SEBRING — A group of citizens, aghast at possible hikes for fire protection, want county commissioners to rethink assessments before passing anything.
At 5:30 p.m. Tuesday, the Highlands County Board of County Commission will have a continuation of the public hearing on imposing and collecting the proposed countywide fire assessment. Scott Kirouac, Ray Royce and Frank Youngman, members of the local citrus industry, said they and other business owners and residents propose a flat fee for all developed property: a nickel per square foot.
“We want it to cost the business community a lot less than what may be charged,” Royce said.
The current proposed assessment would charge:
• $91 per year per house/apartment.
• $24 per year per vacant residential parcel.
• 15 cents per square foot for commercial use.
• 5 cents per square foot for industrial use.
• 18 cents per square foot for institutional use.
As it stands now, local commercial entities have paid flat fees for years, not based on square footage.
Kirouac and others say Government Services Group Inc. used property value data from the Highlands County Property Appraiser’s Office to calculate the assessment.
It doesn’t identify properties by land use, they said.
Applying a new method — square footage — greatly decreases that fire assessment for all commercial properties, Kirouac said.
• At 15 cents per square foot, Lakeshore Mall, which has paid $150 each year, would pay almost $72,000. Their proposal would lower that to $24,000.
• The Shops at Shelby Crossing shopping plaza, now paying $600 per year, would pay $40,000. The proposal would lower that to approximately $13,000.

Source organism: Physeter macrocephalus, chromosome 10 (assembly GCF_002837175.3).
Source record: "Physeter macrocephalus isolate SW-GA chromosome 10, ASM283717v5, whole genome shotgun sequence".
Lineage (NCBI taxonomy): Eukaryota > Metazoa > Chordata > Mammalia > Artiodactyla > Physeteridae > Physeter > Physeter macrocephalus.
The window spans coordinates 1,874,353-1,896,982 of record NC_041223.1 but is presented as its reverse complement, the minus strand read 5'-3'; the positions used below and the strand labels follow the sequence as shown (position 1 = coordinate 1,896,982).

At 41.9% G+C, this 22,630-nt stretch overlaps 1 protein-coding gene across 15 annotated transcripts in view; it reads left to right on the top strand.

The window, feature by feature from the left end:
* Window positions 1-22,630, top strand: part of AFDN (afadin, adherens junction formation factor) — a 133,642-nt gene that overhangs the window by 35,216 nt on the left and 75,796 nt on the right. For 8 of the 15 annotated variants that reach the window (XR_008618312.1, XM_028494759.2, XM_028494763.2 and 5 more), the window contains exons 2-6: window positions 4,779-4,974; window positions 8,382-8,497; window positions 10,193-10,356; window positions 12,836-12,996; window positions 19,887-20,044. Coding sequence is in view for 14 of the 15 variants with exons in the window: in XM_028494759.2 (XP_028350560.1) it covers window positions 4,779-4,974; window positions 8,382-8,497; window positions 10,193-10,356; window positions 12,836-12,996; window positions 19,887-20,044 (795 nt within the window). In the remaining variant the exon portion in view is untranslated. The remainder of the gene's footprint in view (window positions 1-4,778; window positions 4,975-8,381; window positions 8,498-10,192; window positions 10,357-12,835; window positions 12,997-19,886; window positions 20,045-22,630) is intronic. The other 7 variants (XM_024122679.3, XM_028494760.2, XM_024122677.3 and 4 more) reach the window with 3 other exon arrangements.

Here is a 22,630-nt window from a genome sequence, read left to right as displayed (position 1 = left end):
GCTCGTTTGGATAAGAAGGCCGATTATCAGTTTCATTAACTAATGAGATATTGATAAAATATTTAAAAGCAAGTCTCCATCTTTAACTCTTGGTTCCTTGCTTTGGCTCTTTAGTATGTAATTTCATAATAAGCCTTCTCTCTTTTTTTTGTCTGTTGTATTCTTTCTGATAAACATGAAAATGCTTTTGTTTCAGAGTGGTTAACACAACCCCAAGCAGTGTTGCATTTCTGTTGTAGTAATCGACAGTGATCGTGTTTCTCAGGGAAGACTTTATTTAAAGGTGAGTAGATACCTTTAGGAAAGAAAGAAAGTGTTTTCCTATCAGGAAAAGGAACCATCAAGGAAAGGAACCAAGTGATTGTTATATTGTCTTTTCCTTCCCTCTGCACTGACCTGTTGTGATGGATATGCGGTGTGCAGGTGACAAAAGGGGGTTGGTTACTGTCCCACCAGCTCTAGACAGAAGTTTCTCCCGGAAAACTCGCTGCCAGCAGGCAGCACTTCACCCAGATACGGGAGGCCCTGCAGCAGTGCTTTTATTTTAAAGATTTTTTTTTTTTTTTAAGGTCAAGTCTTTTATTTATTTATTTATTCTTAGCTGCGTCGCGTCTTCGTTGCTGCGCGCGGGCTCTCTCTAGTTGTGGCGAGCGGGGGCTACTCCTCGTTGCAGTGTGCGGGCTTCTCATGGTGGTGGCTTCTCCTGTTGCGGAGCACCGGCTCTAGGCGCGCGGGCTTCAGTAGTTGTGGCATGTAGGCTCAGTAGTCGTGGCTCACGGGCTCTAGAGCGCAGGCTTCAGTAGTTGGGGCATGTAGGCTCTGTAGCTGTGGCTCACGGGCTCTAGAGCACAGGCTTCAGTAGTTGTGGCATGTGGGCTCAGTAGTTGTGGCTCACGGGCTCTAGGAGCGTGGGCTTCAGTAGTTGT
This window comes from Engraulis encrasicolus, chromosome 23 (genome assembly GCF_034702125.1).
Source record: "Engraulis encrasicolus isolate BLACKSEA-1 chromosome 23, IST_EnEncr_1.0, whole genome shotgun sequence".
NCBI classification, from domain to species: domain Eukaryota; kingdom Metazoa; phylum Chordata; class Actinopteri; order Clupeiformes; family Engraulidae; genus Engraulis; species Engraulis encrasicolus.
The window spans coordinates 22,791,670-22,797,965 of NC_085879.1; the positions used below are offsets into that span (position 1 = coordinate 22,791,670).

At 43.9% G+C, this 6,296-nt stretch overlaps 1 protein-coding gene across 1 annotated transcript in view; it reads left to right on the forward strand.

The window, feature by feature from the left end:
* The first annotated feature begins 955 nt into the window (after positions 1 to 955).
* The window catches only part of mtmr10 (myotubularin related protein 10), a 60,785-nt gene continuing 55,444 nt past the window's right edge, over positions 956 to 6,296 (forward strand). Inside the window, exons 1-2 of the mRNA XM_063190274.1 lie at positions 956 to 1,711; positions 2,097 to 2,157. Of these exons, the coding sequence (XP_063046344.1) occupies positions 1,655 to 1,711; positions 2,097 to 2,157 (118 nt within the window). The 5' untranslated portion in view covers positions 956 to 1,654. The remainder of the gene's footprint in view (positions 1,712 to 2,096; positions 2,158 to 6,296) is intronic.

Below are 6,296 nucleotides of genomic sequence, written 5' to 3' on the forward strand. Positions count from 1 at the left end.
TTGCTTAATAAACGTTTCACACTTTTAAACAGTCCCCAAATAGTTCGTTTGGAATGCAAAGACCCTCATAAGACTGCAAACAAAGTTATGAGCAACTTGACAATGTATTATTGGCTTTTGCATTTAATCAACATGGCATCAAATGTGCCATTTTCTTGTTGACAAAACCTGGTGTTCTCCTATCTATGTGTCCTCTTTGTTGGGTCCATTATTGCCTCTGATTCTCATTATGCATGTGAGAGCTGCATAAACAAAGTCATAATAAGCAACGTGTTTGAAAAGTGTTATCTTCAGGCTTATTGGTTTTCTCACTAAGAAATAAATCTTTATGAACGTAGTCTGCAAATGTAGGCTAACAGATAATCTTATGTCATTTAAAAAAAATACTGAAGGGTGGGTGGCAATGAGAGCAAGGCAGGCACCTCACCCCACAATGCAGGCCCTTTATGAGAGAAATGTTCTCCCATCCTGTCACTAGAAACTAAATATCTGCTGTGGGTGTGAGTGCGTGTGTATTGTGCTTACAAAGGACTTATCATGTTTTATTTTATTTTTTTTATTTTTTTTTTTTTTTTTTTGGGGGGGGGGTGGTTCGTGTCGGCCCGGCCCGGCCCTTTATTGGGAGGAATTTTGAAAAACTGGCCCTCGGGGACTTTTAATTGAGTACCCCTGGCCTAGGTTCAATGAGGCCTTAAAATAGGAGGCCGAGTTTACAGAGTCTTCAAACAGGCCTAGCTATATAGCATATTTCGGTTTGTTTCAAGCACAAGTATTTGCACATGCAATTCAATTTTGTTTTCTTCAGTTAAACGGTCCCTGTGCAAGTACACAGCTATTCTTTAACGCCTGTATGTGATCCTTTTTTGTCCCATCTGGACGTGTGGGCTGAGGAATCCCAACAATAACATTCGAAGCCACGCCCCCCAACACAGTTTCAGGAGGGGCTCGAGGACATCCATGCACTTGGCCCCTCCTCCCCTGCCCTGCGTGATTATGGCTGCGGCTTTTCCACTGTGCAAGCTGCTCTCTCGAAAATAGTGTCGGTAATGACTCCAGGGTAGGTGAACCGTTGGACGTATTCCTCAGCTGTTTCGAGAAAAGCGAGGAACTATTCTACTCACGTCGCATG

• Lowe’s Home Improvement Warehouse, also charged $150, would pay $29,000. Their proposal would lower that to less than $10,000.
In comparison, Lowe’s in Lake Wales pays $7,500 in fire assessment, Kirouac said.
Given these numbers, Youngman said, they believe no one in GSG or the county ran the spreadsheet to see how much of a hike the new assessment would create.
Royce said the men have met individually with each county commissioner on the subject. They believe, with a nickel-per-square-foot fee, they can raise the $6-$7 million that is needed for fire service improvements and save local businesses.
For years, Highlands County has been funding fire services from the General Fund to the tune of $800,000 per year, Kirouac said, and wants to get away from that.
If they don’t, they’ll have to raise taxes, but can’t do much, he said.
The property tax rate now is $8.55 per $1,000 of taxable value. Once it goes to $10 — 10 mils — county commissioners have to start cutting.
Highlands County fire districts have had no significant changes in their assessments in 30 years, and some, like Venus Volunteer Fire Department, are close to insolvency, Kirouac said.
“We agree that they need more money,” Royce said, “(but) you shouldn’t make up for 30 years in one year.”
The highest assessments on homes have been $25 per year, Royce said. In Hardee County, he said, the fee is $149 per home. In Polk County, it’s $190-$198.
Even if the county raises the proposed residential rates each year for the next five years, Kirouac said, at $115 per year per home it’s less than Hardee County.
“I think residential is good,” Kirouac said, “but on the commercial side, they totally dropped the ball.”